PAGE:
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Sunday, May 25, 2014

Silence Does Not Equal Agreement

 Years ago, when I was still young and adventurous, I went on a ride at a state park called Free Fall <>. The concept is as it sounds. Riders are placed in a bucket and hoisted high in the air. Then the bucket is dropped and riders plunge straight down.  It was a pretty scary ride.

I screamed as we dropped. But the drop was so long (because of the height), that I ran out of breath. So even though I was scared as I was falling, I wasn't making a sound.
My lack of screaming did not mean that I had stopped being scared. I had just run out of breath and could not longer make a noise.

When introducing our dogs to scary environments, we should be aware that they can indicate stress or discomfort in a number of ways. Just because a dog doesn't fight or scream or bark doesn't mean a dog is comfortable in the situation.

Some dogs might not complain because they are exhausted from fighting
Some dogs are naturally quiet even though they might be just as afraid as a noisy dog
Some dogs are frozen in fear
Some dogs have been punished in the past for barking or growling so they remain silent even though they are uncomfortable

Some dogs might be experiencing "learned helplessness"
They have learned that nothing they do gets them out of the scary situation, so they just deal with it. They have not learned to feel better; they have lost hope.

From Karen Pryor's "Don't Shoot The Dog":
"Psychologists have discovered in the laboratory a phenomenon called learned helplessness. If an animal is taught to avoid an aversive stimulus, such as an electric shock, by pressing a lever or moving to another part of the cage, and is then placed in a cage where there is absolutely no way it can avoid the shock, it will gradually give up trying. It will become completely malleable and passive, and may even lie there and accept punishment when the way to freedom is once again open."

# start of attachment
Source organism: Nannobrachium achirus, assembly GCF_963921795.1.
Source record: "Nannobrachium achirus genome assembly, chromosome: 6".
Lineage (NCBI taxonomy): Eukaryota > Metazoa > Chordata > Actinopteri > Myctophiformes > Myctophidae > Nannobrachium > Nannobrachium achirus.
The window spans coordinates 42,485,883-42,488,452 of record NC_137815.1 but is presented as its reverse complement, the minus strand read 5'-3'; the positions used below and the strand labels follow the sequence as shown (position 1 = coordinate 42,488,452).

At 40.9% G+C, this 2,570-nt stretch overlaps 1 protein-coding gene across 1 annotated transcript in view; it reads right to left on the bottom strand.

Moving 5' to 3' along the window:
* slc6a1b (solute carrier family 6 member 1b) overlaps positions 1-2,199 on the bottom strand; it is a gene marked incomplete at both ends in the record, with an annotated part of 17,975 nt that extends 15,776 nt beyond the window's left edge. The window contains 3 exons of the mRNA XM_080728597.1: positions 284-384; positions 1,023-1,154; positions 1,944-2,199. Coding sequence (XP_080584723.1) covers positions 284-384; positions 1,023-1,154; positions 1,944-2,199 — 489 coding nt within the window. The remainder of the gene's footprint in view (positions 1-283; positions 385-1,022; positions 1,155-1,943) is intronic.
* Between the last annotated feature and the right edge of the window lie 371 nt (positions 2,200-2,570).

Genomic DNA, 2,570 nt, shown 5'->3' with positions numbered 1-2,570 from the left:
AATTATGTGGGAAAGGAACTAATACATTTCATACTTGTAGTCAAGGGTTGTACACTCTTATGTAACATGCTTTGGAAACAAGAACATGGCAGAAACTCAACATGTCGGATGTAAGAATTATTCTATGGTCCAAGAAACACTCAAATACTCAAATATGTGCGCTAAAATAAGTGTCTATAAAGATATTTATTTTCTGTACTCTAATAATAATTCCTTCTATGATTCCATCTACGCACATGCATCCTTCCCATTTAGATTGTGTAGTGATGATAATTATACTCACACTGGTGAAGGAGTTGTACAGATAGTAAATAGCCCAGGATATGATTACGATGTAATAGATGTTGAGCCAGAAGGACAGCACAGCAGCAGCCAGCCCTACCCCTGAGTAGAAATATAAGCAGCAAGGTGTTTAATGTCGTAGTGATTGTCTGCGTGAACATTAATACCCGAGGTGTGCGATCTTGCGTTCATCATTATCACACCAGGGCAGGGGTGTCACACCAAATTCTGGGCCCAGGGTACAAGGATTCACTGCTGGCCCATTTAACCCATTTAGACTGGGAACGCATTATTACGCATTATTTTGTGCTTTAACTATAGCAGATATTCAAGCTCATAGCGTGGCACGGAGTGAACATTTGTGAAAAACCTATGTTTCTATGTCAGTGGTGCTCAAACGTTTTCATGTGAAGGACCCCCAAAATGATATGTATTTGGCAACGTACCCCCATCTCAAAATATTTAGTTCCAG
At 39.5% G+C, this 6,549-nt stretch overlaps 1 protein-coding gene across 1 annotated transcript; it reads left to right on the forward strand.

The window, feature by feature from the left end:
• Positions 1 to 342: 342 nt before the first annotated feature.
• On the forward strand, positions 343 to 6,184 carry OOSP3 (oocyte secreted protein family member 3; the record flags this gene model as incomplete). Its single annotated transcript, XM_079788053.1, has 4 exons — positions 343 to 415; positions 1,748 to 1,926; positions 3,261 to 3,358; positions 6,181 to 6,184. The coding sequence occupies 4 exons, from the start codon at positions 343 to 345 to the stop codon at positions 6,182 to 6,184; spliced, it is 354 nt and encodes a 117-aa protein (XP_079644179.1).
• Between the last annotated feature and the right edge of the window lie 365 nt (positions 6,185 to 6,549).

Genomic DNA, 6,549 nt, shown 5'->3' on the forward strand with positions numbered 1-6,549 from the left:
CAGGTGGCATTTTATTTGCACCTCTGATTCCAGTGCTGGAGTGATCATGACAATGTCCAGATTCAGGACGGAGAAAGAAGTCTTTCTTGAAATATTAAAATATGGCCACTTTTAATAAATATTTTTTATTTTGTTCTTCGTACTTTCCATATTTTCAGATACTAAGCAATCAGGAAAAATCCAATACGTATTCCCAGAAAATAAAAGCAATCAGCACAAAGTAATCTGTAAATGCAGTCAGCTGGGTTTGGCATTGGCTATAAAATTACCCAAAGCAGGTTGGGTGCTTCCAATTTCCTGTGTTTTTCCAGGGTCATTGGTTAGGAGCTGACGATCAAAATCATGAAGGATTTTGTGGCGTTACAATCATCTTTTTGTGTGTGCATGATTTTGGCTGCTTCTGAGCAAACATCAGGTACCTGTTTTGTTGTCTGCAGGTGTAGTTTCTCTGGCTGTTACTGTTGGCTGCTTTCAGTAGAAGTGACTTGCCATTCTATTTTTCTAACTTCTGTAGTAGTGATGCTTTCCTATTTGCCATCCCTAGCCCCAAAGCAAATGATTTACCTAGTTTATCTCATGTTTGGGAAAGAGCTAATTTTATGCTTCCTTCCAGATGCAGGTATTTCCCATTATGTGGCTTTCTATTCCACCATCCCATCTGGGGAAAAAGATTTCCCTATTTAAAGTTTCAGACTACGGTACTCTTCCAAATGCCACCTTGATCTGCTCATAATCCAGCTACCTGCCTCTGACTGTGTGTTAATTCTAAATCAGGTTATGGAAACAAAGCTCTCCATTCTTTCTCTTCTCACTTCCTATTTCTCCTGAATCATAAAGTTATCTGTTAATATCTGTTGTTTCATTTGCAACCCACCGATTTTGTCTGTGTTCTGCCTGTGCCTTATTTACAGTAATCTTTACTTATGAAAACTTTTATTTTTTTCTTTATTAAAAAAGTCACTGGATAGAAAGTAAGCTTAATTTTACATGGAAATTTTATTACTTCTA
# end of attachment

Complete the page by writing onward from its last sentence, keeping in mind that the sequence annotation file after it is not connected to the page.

Some dogs might even look playful or hyper when they are actually stressed:
From "Fired Up, Frantic, and Freaked Out: Training Crazy Dogs from Over the
Top to Under Control" by Laura VanArendonk Baugh:
"Even a hyper dog might not be enjoying himself as much as it appears. Frantic behavior often looks happy, with jumping and tail-wagging and licking, but in fact the dog may be just as stressed as the dog hiding under the table, only expressing it differently. While he may not be afraid, he is not in control of his own emotions and reactions, and that can be unpleasant"

From Nicole Wilde's "Help For Your Fearful Dog" :
" The involuntary instinctual reaction to fight or flee in the face of danger is known as the 'fight or flight' response... There are two other responses dogs may display when confronted with danger. The first is simply to freeze in place...The second is known as 'fidget/fool around'. A dog may search around on the ground or perform other canine equivalents of human fidgeting, or bounce or wiggle about, acting in a way we would term silly... Dogs may go into to fidget/fool around mode when trying to get
another dog or person to stop acting in a threatening manner.

So when our dogs are placed in high intensity situations - like dog parks, and day care, we need to really assess if the dog is actually having a good time or is actually stressed.

Read more about stress indicators here:
and here:


  1. Thank you for this post. I'm going to buy Ms. Baugh's book right now!

  2. Thank you for this! I've shared it on my training FB page and Twitter. It's so true -- there are many reasons a dog might not be protesting loudly yet still be upset or afraid. I mean, we ourselves suppress protests we want to make. I hope it's okay to share another post here illustrating when I've done that: If we can observe this in ourselves, then should we expect something else from our dogs?

    Thanks also for the mention! I really appreciate it. And Janet, I hope you find the book useful.

    Good post!

  3. Thanks so much Ms Oliver and Ms VanArendonk Baugh. It is a great book!